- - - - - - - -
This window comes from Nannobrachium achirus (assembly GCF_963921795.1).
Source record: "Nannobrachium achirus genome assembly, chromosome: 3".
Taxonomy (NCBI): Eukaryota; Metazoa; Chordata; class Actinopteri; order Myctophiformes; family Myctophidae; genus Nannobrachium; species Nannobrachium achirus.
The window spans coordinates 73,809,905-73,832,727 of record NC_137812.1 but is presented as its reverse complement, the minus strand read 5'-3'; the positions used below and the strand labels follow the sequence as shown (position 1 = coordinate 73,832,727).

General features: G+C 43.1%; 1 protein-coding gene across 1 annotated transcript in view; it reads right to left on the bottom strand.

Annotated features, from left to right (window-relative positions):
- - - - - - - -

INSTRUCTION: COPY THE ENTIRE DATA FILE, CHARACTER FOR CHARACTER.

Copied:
This window comes from Nannobrachium achirus (assembly GCF_963921795.1).
Source record: "Nannobrachium achirus genome assembly, chromosome: 3".
Taxonomy (NCBI): Eukaryota; Metazoa; Chordata; class Actinopteri; order Myctophiformes; family Myctophidae; genus Nannobrachium; species Nannobrachium achirus.
The window spans coordinates 73,809,905-73,832,727 of record NC_137812.1 but is presented as its reverse complement, the minus strand read 5'-3'; the positions used below and the strand labels follow the sequence as shown (position 1 = coordinate 73,832,727).

General features: G+C 43.1%; 1 protein-coding gene across 1 annotated transcript in view; it reads right to left on the bottom strand.

Annotated features, from left to right (window-relative positions):